Interhemispheric Interaction and Saccadic Horizontal Eye Movements
recognition; and decreased false recall or recognition
of previously presented information. See Table 1 for a
summary of the effects of EMs on memory.
Although the exact locus in memory processing of
these effects is still not clear, two things are apparent.
First, the benefi cial effects of EMs are at the retrieval
stage, not at other memory stages such as encoding
or consolidation; in fact, there is evidence that sac-
cadic horizontal EMs immediately prior to encoding
impair subsequent memory performance (Christman
& Butler, 2005). Second, the benefi cial effects of EMs
at retrieval appear to be driven in large part by better
source memory, as evidenced by the decreased false
memory rate associated with such EMs.
Although some studies have reported increased re-
call following other types of EMs (i.e., during vertical
EMs; Christman et al., 2003, Experiment 1; Lyle et al.,
2008, Experiment 2), such reports are infrequent, and
it is unknown whether the mechanisms resulting in
increased episodic memory following these saccadic
vertical EMs are similar to those that result in increased
episodic memory following saccadic horizontal EMs.
For example, Stickgold (2002) has proposed an alter-
native neurobiological account of the effects of EMs
on memory, arguing that “the repetitive redirecting
of attention in EMDR induces a neurobiological state,
similar to that of REM sleep, which is optimally con-
gured to support the cortical integration of traumatic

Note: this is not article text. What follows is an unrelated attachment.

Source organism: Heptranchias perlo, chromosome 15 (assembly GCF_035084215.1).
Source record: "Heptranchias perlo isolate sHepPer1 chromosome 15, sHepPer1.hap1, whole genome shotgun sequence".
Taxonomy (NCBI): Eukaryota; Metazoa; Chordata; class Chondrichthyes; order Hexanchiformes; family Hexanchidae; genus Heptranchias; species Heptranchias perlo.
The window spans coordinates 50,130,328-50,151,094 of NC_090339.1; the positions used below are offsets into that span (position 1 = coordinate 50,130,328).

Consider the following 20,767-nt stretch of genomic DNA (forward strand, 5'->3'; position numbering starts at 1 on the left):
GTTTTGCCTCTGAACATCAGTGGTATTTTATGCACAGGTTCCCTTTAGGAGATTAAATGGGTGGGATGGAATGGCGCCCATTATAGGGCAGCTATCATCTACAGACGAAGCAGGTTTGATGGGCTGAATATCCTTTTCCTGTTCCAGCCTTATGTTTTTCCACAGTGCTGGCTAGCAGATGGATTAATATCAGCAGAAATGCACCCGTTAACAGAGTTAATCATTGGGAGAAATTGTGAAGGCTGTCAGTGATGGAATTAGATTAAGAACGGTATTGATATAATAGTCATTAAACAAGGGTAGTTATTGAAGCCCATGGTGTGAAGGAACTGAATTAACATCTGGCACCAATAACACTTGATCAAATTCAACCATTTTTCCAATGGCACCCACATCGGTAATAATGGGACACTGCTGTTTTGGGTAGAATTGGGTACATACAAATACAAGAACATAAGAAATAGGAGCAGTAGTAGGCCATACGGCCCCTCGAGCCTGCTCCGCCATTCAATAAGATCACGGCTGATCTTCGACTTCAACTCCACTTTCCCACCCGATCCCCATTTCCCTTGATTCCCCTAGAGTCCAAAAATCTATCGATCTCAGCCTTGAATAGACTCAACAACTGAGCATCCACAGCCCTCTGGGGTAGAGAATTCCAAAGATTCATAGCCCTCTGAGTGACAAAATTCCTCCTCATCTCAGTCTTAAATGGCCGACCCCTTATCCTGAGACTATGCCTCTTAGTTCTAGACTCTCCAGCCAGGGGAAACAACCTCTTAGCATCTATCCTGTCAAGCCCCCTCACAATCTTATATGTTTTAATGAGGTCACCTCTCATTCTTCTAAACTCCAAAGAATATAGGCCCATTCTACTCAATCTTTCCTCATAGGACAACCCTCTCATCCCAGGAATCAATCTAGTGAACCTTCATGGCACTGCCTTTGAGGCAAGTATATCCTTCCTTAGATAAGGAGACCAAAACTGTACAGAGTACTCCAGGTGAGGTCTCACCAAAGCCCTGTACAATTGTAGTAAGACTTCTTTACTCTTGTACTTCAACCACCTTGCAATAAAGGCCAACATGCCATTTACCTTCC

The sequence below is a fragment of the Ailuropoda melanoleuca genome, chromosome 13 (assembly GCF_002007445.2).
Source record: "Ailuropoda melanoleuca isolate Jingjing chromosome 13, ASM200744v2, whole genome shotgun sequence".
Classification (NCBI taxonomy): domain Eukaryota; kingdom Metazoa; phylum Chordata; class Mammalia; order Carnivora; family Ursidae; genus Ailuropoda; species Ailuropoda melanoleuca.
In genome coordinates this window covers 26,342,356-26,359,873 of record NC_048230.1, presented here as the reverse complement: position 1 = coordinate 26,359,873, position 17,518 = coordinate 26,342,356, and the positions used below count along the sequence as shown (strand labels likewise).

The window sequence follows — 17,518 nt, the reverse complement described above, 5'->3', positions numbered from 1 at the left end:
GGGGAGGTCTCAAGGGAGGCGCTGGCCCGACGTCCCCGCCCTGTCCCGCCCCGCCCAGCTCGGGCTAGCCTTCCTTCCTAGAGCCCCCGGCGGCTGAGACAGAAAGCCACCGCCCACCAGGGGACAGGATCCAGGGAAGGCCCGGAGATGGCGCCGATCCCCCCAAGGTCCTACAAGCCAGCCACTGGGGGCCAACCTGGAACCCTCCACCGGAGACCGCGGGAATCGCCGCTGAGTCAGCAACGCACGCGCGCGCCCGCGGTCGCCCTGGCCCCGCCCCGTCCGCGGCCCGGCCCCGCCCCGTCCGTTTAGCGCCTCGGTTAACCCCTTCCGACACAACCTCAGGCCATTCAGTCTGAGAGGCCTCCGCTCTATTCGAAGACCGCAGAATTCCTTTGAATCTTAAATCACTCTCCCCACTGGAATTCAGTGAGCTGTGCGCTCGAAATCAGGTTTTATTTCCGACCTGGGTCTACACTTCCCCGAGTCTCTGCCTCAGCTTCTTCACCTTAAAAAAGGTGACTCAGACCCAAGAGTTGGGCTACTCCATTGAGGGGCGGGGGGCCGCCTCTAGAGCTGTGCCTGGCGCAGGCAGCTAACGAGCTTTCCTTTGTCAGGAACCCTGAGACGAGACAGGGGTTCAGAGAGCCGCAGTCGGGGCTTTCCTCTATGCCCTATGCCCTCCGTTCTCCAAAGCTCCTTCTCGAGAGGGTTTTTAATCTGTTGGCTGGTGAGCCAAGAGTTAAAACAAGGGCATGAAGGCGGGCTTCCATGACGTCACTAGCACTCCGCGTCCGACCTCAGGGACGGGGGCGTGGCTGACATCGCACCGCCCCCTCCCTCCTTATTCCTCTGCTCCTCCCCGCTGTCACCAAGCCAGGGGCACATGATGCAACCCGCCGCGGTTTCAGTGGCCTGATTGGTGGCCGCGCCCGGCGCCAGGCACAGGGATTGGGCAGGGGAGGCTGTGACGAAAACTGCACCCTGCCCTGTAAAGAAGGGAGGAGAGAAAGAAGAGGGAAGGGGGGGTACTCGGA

memories into general semantic frameworks” (p. 61).
That is, any procedure that induces repetitive redi-
recting of attention, be it left–right (as with horizontal
EMs) or up–down (as with vertical eye movements),
TABLE 1. Summary of Research on the Effects of Bilateral Saccadic Eye Movements
on Memory Retrieval (All Studies Involve Eye Movements Immediately Prior
to Retrieval Except Where Noted)
Task Findings Citation
Recognition of words Eye movements are benefi cial Christman, Garvey, Propper, &
Phaneuf, 2003
Recognition of words Eye movements are benefi cial for
consistent-handers, detrimental
for inconsistent-handers
Lyle, Logan, & Roediger, in press
Recognition of words Eye movements are benefi cial Parker, Relph, & Dagnall, 2008
Free recall of words Eye movements are benefi cial Christman, 2004
Free recall of words Eye movements are benefi cial for
consistent right-handers, detri-
mental for inconsistent-handers
Lyle, Logan, & Roediger, in press
Associative recognition Eye movements are benefi cial Parker, Relph, & Dagnall, 2008
Recall of early childhood memories Eye movements are benefi cial Christman, Propper, & Brown, 2006
Source memory (DRM paradigm) Eye movements are benefi cial Christman, Propper, & Dion, 2004
Source memory (DRM paradigm) Eye movements are benefi cial Parker & Dagnall, 2007
Know vs. remember judgments of
recognized words
Eye movements result in increased
number of “remember” responses